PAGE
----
I am not exactly sure how he did business, but one thing LinkedIn has enabled me to do is to check thousands of ever-changing Rolodexes of people that I am not even directly related to. My future clients, employers, colleagues, employees are – more likely than not – living right now in second degree land.
It’s encouraging to be approached by an increasing number of recruitment firms and corporate recruitment teams asking for guidance on how to improve/ramp-up their presence on professional and online social networks such as LinkedIn and Facebook.
With the risk of stopping them in their tracks, I normally include in this conversation a question or two about their own websites; I enquire if they measure their traffic, if they know how their sites renders on a smartphone and how regularly they update content, jobs, etc.
Sometimes I can feel in the voice of these potential customers a level of disappointment, so as to say “no, no; don’t get off topic, I don’t want to talk about my site; focus on the question about networks”
Like I said, it’s encouraging. It reflects that recruiters are aware that they need to go where job seekers and clients live, research, find.
Maybe it was the lack of caffeine today, but all I could come up with trying to explain why I ask those seemingly off-putting questions about their own website, was the following social dating scenario:
Imagine an online network is a funky, fashionable bar: nice music, lots of great-looking people mingling, checking each other out.
You are there too with shiny new clothes and accessories (company page, personal profile), already with a few acquaintances know you from previous meet-ups (connections), checking people out and being checked out.
Suddenly across the room, you see someone that really grabs your attention with their presence and persona (awesome profile – 100% complete, premium membership, open networker, looking for a career change). Fantastic!
At that moment, you come onto this person’s focus too; you’re the right complement: great connections, work for an awesome agency, and you’re hiring for this great company.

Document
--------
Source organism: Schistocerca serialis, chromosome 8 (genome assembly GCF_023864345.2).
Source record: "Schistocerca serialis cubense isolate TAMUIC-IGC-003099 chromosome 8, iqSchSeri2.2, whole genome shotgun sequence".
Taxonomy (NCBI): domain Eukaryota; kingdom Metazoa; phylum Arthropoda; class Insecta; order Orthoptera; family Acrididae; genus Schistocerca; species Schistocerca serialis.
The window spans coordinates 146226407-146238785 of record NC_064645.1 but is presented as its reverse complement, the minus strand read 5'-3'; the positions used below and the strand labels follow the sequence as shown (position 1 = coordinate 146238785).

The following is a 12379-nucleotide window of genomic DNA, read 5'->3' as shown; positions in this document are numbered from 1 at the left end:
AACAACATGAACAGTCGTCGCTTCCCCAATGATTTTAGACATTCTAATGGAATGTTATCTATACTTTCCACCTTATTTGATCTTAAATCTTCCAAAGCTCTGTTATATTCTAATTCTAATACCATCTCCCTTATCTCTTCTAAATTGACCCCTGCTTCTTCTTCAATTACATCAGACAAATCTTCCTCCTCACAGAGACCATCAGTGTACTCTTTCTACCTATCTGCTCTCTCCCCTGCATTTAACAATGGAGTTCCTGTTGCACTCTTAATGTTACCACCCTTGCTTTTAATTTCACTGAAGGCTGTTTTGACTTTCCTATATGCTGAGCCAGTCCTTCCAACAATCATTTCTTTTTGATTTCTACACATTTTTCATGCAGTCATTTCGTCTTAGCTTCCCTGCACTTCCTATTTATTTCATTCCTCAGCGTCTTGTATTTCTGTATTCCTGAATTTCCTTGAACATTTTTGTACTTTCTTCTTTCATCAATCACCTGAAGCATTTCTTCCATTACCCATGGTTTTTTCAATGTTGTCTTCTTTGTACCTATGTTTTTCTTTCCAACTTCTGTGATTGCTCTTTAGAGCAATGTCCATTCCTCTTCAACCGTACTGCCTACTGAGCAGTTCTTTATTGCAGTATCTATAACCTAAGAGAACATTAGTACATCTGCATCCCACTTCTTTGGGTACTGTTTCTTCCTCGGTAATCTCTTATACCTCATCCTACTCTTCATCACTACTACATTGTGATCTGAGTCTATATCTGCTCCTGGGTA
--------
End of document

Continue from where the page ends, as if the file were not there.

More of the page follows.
It’s a match. It’s late however: the bar will close eventually, but you and your soul mate don’t want to leave, both of you want to know more of each other. You want to talk all night.
So you pop the question: “Do you want to come to my apartment?”
At that moment (hopefully before you mutter the words) you may have thought: In which condition will this person find my abode? When did I last vacuum? Is there more than stale milk in the fridge?
You know where I am going.
If you effectively engage potential candidates or customers on a professional/social network, and they are keen enough to accept your invitation to your apartment (your company website); What they find there? Will this more intimate environment help you grow closer to this person, or will he/she be putt-off because your place is not as shiny as you appeared on the bar?
I say it again, more than happy to assist people to dress up and look fab in preparation to go to this huge online bar; just let me ask you in which condition you left your apartment.
Happy Oz Day everyone!!
It seemed that the recently reworked Myspace logo was fairly prescient of what was coming for the company in early 2011. The new owners will only have to plug in their own logo in the blank.
If I remember well, News bought it for about 600 milllion 6 years ago, whilst at the same time striking the advertising deal with Google which would effectively fund the acquisition. It would appear that either that has been achieved and then there’s residual value to be ‘bagsed’, or the math is not looking like it will add any time soon.
I am not confident the user base will be patient enough for a Myspace redux, unless it blows their socks off with a new (and I mean a NEW) proposition.
[logo linked from networkeffect]
Recruitment agencies are receiving less assignments from their clients
Recruiters – like all or most of us – need to stay busy or else. They start chasing ads